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No Bubbles

Brewed the Dead Ringer IPA (1 gallon version) but use 3 oz of hops instead of the <1 oz that comes with kit. Pitched yeast (wort was about 64 degrees F and just sprinkled on top rather than my usual rehydrated yeast) about 27 hours ago. Fermenting at about 65 degrees F. There’s a nice 1.5-inch-thick kraeusen but no bubbles thru blow off tube. I don’t smell the typical smell that this stage produces, so I don’t think the screw cap is leaking.

I’ve only brewed about five beers to date and, while the final product has been good, I recently found out that my last beers were fermented at the higher temp range (the fermometer readings were around 72-74. During past brews, I’ve had a very active fermentation period that lasted about 24 hours.

Could the lack of bubbles at this stage be attributed to the fact that I’m fermenting at a cooler temp than I normally do? Are the excessive hops to blame? Any thoughts would be appreciated!


Possible that fermentation happened when you were not looking and the krausen is still present?

Maybe, but I check it every 6-8 hours. The time before I noticed the kraeusen there was nothing. The fact that there’s kraeusen is a good sign even though I don’t see bubbles, right? Anything I should worry about?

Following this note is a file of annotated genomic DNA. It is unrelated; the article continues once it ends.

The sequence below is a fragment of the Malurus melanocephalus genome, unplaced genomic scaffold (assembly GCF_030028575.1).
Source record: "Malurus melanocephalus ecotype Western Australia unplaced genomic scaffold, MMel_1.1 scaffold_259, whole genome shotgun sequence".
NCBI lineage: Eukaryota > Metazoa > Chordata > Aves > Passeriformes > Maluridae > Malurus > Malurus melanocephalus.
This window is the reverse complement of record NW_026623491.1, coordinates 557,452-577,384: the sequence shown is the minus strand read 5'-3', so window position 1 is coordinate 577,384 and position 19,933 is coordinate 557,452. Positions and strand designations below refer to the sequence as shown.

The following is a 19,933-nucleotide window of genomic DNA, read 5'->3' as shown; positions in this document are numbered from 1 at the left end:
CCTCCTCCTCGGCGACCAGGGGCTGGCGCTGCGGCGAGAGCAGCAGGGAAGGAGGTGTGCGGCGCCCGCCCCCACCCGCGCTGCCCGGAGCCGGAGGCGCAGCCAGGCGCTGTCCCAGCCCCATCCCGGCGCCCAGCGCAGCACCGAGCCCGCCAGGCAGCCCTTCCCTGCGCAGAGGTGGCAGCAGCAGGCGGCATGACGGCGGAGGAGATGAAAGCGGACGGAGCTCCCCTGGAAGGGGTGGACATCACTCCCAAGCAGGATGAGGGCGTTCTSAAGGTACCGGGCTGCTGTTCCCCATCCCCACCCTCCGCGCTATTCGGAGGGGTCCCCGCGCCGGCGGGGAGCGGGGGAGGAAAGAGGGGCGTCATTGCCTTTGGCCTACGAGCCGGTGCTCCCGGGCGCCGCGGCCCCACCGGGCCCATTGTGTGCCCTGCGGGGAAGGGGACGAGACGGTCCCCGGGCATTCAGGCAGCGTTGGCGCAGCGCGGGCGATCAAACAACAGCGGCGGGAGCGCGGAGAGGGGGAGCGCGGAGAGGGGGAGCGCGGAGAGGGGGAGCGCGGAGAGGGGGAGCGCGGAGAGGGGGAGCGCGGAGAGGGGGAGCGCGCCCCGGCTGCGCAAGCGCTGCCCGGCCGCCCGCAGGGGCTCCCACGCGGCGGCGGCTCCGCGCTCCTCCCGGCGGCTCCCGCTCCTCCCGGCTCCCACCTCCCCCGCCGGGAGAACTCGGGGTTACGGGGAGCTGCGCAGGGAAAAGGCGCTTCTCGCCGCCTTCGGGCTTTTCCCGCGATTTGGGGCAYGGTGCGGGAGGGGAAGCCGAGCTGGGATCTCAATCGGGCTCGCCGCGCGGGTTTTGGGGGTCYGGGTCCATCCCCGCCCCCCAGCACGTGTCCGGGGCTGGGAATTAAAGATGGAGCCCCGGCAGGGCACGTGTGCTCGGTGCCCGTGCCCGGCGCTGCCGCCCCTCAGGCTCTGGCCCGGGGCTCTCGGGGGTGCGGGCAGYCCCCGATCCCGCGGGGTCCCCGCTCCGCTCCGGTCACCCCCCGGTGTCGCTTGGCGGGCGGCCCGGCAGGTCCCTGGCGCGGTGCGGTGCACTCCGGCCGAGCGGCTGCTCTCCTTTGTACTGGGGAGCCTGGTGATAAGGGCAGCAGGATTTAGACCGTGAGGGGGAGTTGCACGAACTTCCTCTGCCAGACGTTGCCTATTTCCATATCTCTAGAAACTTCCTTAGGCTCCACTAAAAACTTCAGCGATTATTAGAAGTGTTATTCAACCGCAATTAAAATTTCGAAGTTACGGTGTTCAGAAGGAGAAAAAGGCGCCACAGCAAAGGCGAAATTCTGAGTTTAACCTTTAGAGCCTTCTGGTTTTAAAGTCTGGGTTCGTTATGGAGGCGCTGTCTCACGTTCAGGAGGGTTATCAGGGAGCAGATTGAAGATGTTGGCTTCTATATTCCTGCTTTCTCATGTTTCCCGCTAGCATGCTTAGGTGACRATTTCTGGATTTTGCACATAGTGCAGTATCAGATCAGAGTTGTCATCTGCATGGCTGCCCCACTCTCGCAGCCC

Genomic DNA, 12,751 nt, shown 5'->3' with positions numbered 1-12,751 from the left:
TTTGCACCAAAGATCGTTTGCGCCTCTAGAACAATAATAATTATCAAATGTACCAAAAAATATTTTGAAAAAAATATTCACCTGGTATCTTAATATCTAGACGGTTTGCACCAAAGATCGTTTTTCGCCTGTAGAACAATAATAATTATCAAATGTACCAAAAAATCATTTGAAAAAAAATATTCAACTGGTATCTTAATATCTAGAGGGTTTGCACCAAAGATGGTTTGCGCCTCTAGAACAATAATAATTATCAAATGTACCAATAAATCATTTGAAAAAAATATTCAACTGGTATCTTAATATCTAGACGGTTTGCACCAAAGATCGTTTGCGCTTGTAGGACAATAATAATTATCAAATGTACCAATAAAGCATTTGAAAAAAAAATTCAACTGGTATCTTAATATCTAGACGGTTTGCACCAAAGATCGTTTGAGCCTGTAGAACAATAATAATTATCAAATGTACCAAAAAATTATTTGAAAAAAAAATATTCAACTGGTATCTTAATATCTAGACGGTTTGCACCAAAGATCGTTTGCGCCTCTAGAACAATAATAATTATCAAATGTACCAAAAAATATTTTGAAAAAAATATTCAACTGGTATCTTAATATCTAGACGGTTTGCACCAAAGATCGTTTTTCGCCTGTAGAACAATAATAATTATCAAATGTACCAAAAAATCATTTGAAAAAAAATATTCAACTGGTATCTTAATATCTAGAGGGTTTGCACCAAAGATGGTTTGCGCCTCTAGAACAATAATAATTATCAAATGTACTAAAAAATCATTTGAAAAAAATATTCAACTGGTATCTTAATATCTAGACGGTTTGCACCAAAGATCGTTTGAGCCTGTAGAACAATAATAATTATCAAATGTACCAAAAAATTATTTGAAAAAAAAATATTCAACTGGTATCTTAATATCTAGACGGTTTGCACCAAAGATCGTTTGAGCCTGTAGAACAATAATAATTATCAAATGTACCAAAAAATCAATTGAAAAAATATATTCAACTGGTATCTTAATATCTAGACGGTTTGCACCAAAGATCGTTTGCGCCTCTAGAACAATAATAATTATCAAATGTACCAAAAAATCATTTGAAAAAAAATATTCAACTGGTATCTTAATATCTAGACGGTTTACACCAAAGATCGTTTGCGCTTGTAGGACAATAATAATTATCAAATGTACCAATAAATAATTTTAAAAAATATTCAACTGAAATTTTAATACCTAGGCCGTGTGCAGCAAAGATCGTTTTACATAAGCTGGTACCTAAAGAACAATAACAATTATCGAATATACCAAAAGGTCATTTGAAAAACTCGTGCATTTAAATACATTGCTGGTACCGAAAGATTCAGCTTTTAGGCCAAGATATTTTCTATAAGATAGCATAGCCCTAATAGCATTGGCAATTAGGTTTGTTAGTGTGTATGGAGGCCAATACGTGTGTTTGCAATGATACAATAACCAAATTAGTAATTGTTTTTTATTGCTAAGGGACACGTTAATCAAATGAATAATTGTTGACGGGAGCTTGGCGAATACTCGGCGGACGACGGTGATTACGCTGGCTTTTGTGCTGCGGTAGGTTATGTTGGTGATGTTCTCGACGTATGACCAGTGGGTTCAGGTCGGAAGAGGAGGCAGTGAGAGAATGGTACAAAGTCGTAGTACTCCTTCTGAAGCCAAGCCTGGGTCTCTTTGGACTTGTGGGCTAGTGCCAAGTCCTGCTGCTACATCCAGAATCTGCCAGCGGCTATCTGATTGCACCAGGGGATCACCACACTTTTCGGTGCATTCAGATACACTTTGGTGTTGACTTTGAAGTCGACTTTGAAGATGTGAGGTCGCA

Worry? No.

Strange? Maybe.

Yeast eat sugar. CO2 (bubbles) and alcohol is produced. Krausen is composed of extraneous wort protein, hop resins, and some yeast, dead and alive.

5 gallon batches of beer have fermented out in 24hrs before. So it’s possible a 1 gallon batch finished while you were not looking.

Let it sit for a week or two and then bottle.

3 oz in a 1 gallon batch? WOW. All at once or spread out?

Thanks Nighthawk! 1 oz at 45, 1 oz at 20, .75 at 5, and .25 at flameout. I like bitter and hoppy (used citra hops for the last additions). Hopefully it’s drinkable.

Looking at my carboy really close, I can see thousands of tiny bubbles (or what appear to be bubbles) rising from the bottom to the top. The krausen is moving too but does not appear to be inching closer to the top of the carboy. I’ve never looked this closely at a fermentation. Is this normal? I thought ale yeast are top fermenters.

Top/bottom fermenting? Never understood that.

Both lager and ale yeast are spread throughout the wort. Producing CO2 that rises to the top, churning the mixture. Also, fermentation generates heat. Which will also churn the mixture. Neat to watch.

If your fermentation is done, the bubbles you see are CO2 molecules joining together and rising to the top. Similar to when you pour a beer in a glass. Or if fermentation is still going on, you have a leak somewhere. Not an issue.

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